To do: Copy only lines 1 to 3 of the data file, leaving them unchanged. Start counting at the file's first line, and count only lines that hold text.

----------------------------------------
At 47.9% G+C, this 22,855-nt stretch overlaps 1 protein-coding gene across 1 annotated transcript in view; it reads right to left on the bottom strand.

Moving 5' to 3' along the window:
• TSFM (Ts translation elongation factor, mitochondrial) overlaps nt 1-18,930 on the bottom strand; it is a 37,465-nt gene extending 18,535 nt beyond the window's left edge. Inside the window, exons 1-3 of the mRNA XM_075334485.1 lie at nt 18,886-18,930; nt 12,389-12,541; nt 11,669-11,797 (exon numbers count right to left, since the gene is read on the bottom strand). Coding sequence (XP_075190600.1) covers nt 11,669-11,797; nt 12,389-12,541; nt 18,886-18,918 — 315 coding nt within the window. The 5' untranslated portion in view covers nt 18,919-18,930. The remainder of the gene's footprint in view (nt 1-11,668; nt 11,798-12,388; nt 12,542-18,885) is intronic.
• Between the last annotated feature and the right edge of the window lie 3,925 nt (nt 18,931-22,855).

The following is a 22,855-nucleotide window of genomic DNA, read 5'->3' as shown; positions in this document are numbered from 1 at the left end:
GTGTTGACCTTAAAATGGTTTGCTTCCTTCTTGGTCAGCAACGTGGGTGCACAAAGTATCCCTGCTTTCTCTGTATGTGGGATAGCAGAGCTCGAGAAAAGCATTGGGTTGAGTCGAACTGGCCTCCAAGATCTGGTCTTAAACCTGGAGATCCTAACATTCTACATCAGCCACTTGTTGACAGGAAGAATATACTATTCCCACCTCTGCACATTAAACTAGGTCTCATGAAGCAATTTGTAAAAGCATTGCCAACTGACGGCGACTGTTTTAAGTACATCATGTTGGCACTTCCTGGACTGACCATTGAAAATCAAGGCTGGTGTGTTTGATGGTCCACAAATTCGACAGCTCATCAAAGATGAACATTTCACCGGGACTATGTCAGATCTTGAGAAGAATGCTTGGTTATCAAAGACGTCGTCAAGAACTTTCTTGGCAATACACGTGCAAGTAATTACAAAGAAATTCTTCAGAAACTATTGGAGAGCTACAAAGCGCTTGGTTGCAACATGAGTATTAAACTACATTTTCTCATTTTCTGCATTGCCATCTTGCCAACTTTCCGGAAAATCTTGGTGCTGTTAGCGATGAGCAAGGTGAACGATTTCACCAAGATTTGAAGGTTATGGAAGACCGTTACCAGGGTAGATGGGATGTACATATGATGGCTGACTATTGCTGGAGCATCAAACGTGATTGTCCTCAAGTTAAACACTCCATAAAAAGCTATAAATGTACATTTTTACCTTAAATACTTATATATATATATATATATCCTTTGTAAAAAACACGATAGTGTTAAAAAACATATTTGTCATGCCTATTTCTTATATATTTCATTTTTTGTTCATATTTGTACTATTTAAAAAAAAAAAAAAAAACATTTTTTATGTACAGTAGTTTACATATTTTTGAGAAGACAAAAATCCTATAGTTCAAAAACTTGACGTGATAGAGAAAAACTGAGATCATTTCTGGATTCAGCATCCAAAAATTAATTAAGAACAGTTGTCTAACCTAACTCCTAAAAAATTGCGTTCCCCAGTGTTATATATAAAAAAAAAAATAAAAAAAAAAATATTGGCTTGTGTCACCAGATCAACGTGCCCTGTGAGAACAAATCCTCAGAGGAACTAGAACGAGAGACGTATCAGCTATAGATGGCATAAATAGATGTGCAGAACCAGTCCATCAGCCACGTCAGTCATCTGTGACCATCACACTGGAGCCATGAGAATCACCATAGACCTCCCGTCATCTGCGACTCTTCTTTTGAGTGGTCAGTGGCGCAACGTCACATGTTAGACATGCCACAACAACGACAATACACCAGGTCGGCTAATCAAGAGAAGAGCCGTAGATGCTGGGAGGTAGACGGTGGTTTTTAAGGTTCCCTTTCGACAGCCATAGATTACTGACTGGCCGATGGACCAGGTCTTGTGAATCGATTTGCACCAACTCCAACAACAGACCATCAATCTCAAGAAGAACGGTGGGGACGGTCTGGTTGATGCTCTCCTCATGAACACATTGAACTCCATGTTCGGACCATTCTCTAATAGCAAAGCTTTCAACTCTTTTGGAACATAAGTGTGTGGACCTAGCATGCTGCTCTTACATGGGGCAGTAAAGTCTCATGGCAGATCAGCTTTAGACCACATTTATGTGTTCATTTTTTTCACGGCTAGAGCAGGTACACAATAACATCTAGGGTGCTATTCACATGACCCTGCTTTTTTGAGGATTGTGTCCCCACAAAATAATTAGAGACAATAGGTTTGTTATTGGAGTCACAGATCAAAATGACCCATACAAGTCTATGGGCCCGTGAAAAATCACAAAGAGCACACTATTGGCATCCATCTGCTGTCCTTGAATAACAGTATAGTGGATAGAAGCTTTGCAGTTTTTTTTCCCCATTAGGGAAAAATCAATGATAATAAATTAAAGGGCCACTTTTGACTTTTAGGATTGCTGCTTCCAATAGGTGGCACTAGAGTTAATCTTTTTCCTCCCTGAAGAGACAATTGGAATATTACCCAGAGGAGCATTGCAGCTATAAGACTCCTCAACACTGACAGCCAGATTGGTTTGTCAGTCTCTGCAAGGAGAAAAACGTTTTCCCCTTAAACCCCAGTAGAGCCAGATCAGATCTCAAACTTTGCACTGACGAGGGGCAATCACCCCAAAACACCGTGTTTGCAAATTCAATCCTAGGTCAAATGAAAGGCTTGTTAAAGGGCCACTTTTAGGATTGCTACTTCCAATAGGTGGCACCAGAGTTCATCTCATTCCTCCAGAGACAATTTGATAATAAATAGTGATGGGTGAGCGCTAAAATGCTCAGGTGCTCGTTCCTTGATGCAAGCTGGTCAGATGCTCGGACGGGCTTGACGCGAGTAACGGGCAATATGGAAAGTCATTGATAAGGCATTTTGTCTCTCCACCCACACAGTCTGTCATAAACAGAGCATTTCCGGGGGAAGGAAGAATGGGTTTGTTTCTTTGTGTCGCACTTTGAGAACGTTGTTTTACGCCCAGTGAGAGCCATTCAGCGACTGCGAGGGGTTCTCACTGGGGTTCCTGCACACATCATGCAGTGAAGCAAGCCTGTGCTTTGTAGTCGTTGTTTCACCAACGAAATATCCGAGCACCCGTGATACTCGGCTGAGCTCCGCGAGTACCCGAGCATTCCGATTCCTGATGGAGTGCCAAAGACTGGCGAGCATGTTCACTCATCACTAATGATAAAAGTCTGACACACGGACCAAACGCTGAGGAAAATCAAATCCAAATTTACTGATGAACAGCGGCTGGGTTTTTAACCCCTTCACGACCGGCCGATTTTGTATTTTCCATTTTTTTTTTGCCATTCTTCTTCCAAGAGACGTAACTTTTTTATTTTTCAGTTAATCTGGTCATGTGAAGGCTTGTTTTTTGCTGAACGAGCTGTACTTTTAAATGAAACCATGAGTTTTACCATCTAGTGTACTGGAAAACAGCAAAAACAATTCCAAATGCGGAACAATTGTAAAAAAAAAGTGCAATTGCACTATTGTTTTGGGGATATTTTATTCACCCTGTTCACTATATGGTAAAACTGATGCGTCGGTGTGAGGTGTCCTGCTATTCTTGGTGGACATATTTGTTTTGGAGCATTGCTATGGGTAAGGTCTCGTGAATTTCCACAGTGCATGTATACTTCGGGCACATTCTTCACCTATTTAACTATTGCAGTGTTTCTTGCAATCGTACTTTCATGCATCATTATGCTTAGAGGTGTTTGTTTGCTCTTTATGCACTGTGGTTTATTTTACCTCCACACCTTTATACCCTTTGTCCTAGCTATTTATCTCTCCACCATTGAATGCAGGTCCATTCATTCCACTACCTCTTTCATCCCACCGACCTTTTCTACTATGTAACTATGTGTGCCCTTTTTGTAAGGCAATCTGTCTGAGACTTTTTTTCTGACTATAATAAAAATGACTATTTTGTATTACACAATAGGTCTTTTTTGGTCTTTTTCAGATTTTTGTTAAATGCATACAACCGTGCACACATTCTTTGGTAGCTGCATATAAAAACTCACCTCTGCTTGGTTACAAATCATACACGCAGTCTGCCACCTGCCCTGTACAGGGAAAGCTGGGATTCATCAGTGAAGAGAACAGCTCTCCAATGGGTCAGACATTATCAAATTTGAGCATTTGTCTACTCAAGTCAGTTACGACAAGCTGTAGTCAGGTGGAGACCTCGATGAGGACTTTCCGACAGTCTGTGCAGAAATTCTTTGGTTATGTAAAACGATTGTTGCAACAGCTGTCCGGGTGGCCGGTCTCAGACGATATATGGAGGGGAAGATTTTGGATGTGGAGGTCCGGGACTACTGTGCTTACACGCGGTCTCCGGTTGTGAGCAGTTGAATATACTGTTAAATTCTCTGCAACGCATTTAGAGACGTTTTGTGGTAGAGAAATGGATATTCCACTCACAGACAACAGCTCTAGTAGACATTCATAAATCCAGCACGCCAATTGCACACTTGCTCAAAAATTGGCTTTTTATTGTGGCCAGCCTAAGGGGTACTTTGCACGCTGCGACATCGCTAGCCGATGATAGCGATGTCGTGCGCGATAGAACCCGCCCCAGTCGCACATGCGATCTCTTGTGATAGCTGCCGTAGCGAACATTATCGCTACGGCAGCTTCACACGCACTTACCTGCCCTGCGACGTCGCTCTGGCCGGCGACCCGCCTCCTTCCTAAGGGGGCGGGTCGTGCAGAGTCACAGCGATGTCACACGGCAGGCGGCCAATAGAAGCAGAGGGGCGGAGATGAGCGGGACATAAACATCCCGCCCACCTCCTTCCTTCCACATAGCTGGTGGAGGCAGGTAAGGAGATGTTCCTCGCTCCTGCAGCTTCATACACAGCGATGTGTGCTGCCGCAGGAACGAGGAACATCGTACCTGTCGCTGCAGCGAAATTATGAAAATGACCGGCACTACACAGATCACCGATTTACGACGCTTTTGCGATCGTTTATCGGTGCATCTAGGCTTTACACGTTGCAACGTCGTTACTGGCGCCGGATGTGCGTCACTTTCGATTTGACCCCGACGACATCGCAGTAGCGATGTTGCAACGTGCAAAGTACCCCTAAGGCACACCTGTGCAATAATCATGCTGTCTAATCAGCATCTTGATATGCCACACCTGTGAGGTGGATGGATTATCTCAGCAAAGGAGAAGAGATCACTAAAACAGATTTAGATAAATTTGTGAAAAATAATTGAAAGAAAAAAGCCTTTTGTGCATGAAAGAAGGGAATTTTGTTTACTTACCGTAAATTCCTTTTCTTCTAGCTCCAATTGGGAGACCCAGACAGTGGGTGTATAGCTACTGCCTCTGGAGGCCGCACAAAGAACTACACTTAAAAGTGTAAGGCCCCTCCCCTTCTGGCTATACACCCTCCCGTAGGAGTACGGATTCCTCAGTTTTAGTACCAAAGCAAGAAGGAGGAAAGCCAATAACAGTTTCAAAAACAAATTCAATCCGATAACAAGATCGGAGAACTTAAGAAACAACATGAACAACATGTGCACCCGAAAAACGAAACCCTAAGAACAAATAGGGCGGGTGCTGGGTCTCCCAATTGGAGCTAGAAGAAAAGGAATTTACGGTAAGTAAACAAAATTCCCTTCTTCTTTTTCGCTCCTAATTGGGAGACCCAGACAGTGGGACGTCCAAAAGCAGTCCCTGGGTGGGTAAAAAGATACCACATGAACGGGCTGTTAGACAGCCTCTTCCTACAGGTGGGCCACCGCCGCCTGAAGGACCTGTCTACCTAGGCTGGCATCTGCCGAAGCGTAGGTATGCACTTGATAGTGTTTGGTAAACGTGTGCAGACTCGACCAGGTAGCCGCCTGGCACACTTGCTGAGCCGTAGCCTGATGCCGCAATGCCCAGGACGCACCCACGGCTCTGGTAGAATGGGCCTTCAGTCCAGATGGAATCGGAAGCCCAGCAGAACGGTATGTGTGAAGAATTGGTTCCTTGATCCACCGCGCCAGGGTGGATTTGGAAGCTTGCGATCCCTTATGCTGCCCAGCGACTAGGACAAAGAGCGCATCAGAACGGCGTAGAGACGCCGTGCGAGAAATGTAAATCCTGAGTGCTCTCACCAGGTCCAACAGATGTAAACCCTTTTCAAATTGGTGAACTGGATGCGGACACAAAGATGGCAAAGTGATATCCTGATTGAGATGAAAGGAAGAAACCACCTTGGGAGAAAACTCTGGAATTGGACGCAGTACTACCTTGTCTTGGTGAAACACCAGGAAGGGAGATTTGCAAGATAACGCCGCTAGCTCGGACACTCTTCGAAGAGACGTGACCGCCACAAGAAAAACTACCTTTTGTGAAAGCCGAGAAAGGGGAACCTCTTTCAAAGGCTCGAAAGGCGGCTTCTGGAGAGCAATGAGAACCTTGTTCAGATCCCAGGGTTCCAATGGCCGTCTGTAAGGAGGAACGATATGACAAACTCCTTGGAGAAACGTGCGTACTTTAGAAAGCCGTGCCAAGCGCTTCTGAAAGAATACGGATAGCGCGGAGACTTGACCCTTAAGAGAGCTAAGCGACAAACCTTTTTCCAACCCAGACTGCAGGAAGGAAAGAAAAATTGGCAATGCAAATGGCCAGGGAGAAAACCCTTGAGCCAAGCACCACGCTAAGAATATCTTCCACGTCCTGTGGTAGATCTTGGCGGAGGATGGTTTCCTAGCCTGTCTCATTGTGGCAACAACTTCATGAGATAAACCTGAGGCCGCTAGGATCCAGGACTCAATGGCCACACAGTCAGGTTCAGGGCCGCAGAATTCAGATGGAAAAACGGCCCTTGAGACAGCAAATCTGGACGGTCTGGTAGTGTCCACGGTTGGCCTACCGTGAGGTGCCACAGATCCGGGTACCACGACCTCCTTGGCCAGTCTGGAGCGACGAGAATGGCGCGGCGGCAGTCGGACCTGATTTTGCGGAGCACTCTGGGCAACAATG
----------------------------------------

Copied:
At 47.9% G+C, this 22,855-nt stretch overlaps 1 protein-coding gene across 1 annotated transcript in view; it reads right to left on the bottom strand.

Moving 5' to 3' along the window:
• TSFM (Ts translation elongation factor, mitochondrial) overlaps nt 1-18,930 on the bottom strand; it is a 37,465-nt gene extending 18,535 nt beyond the window's left edge. Inside the window, exons 1-3 of the mRNA XM_075334485.1 lie at nt 18,886-18,930; nt 12,389-12,541; nt 11,669-11,797 (exon numbers count right to left, since the gene is read on the bottom strand). Coding sequence (XP_075190600.1) covers nt 11,669-11,797; nt 12,389-12,541; nt 18,886-18,918 — 315 coding nt within the window. The 5' untranslated portion in view covers nt 18,919-18,930. The remainder of the gene's footprint in view (nt 1-11,668; nt 11,798-12,388; nt 12,542-18,885) is intronic.